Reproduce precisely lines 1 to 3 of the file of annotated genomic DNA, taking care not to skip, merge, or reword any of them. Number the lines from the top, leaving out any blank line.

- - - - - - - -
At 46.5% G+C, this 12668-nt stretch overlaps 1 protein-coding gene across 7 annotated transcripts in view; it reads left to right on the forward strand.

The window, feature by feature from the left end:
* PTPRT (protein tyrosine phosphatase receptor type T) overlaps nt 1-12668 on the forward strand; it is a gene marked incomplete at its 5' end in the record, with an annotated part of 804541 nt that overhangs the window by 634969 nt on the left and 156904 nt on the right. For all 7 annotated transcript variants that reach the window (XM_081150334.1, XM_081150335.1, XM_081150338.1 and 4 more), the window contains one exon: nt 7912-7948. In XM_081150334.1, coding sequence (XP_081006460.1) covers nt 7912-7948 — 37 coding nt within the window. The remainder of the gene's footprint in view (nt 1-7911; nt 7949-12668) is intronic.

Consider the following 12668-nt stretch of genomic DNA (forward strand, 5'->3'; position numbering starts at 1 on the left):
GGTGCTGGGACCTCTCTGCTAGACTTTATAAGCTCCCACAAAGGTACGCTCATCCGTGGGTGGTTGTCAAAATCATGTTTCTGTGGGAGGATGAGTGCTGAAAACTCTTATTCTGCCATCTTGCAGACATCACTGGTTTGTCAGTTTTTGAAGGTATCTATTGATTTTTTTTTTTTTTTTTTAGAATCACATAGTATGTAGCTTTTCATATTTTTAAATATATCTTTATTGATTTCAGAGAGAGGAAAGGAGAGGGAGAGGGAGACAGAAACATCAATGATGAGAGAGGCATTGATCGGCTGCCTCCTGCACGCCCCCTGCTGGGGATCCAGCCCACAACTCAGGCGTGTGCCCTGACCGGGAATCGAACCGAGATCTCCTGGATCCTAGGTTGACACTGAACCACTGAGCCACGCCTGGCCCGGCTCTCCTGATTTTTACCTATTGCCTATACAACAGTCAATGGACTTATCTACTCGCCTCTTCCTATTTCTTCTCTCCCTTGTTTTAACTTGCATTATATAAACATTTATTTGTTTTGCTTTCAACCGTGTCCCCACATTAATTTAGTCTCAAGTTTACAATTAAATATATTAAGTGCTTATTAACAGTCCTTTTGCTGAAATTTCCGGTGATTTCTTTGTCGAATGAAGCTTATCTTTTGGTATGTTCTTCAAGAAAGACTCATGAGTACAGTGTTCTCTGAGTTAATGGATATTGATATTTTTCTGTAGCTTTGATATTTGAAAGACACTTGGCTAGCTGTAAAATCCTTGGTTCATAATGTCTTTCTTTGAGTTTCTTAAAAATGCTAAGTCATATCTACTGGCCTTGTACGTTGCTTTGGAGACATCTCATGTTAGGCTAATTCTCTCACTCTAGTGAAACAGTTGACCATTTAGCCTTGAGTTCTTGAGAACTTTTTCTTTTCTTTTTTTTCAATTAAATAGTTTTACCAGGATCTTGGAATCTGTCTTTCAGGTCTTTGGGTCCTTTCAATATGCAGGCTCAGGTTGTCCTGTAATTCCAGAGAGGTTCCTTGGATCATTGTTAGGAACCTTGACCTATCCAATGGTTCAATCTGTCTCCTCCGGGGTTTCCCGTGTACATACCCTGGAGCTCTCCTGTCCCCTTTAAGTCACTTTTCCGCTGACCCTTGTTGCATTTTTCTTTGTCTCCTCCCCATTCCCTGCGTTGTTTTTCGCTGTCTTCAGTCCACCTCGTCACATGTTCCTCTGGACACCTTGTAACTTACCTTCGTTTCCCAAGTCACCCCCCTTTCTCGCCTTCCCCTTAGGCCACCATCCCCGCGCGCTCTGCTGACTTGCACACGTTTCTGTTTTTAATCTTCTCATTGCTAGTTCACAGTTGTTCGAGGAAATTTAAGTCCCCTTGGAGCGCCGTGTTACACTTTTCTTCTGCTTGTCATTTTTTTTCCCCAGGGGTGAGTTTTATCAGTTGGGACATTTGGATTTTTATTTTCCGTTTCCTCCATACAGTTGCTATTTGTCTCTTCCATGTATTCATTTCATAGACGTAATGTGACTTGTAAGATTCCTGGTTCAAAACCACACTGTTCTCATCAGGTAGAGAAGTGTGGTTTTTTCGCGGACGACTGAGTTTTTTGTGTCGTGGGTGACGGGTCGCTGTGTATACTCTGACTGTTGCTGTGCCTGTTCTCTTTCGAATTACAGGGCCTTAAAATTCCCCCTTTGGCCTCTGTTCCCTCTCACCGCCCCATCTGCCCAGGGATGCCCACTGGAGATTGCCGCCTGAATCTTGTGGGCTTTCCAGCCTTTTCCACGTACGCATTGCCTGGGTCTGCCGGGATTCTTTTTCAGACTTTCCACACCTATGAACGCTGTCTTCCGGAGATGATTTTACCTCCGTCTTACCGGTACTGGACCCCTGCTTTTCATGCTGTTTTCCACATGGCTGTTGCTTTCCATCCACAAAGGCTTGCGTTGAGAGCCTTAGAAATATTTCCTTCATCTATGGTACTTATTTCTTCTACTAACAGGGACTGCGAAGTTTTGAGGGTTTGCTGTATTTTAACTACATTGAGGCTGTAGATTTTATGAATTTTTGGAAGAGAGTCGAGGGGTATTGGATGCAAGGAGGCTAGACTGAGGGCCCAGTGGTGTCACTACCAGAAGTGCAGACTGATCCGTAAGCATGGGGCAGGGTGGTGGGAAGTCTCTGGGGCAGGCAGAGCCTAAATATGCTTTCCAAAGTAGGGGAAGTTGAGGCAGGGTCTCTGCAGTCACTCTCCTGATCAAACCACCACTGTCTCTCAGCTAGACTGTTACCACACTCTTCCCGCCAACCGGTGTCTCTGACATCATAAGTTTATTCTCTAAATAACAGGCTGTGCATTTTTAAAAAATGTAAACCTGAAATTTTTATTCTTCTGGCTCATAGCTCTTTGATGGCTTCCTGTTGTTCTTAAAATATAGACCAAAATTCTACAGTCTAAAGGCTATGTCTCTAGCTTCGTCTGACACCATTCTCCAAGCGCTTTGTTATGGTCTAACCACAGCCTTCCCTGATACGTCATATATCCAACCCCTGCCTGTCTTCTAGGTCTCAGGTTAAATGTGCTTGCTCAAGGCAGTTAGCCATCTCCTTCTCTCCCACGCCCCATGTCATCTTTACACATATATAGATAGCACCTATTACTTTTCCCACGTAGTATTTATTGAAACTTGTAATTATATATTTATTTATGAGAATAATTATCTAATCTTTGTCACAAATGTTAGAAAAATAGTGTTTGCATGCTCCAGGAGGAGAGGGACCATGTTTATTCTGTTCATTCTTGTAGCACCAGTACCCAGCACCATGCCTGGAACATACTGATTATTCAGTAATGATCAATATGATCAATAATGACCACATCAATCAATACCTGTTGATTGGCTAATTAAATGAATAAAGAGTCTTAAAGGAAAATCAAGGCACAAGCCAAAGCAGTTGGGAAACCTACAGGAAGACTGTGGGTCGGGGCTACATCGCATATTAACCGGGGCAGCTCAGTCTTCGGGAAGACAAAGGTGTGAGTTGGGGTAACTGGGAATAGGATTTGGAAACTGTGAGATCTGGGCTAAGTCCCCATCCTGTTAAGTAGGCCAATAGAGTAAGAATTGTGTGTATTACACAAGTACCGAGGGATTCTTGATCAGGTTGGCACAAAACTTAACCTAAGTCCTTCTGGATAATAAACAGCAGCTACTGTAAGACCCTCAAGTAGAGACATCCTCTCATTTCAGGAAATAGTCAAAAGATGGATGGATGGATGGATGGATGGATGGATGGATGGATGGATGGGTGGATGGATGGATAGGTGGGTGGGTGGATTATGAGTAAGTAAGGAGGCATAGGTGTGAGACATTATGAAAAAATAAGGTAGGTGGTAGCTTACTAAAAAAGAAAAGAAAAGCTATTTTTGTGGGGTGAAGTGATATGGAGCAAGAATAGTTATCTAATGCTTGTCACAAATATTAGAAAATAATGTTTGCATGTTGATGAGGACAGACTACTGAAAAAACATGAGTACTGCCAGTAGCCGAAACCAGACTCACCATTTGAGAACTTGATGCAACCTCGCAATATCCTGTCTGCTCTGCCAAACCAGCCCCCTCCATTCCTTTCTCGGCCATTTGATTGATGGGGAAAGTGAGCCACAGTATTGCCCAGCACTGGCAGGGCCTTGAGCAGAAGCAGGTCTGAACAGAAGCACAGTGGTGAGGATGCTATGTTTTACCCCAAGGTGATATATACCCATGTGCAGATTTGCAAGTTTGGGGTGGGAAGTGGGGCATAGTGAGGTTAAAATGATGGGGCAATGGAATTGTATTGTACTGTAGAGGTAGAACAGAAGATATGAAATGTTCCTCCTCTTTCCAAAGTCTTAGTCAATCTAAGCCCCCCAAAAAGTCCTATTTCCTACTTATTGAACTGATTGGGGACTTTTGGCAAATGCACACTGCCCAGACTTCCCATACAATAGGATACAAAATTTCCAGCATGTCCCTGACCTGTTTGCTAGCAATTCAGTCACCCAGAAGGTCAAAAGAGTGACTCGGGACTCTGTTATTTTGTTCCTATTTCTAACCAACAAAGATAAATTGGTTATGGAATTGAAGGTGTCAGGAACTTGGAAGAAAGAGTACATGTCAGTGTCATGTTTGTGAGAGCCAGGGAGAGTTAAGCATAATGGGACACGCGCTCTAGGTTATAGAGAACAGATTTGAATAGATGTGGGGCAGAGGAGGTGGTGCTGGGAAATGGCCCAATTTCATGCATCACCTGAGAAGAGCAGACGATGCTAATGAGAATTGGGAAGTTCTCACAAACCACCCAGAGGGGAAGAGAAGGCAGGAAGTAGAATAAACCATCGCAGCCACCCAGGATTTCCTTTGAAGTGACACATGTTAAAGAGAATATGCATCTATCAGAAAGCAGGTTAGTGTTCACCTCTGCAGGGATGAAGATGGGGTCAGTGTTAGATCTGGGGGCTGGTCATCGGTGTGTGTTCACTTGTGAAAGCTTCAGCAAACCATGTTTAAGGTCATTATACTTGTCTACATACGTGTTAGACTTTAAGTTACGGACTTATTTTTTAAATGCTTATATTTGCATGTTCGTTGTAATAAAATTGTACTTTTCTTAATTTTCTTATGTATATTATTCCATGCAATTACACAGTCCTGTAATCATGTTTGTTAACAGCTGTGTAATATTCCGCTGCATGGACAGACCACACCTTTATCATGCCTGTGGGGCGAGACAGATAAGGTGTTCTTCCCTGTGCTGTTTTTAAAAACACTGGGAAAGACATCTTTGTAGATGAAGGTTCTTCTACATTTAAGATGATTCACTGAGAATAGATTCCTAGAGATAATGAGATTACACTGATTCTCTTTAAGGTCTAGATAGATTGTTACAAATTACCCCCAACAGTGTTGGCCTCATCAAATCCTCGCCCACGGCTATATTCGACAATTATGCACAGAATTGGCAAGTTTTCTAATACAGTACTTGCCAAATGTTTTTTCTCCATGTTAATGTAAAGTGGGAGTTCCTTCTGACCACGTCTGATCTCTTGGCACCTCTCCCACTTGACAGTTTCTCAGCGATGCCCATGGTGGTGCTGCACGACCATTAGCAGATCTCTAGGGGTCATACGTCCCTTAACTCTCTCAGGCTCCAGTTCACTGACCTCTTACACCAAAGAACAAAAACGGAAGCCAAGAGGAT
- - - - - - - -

At 46.5% G+C, this 12668-nt stretch overlaps 1 protein-coding gene across 7 annotated transcripts in view; it reads left to right on the forward strand.

The window, feature by feature from the left end:
* PTPRT (protein tyrosine phosphatase receptor type T) overlaps nt 1-12668 on the forward strand; it is a gene marked incomplete at its 5' end in the record, with an annotated part of 804541 nt that overhangs the window by 634969 nt on the left and 156904 nt on the right. For all 7 annotated transcript variants that reach the window (XM_081150334.1, XM_081150335.1, XM_081150338.1 and 4 more), the window contains one exon: nt 7912-7948. In XM_081150334.1, coding sequence (XP_081006460.1) covers nt 7912-7948 — 37 coding nt within the window. The remainder of the gene's footprint in view (nt 1-7911; nt 7949-12668) is intronic.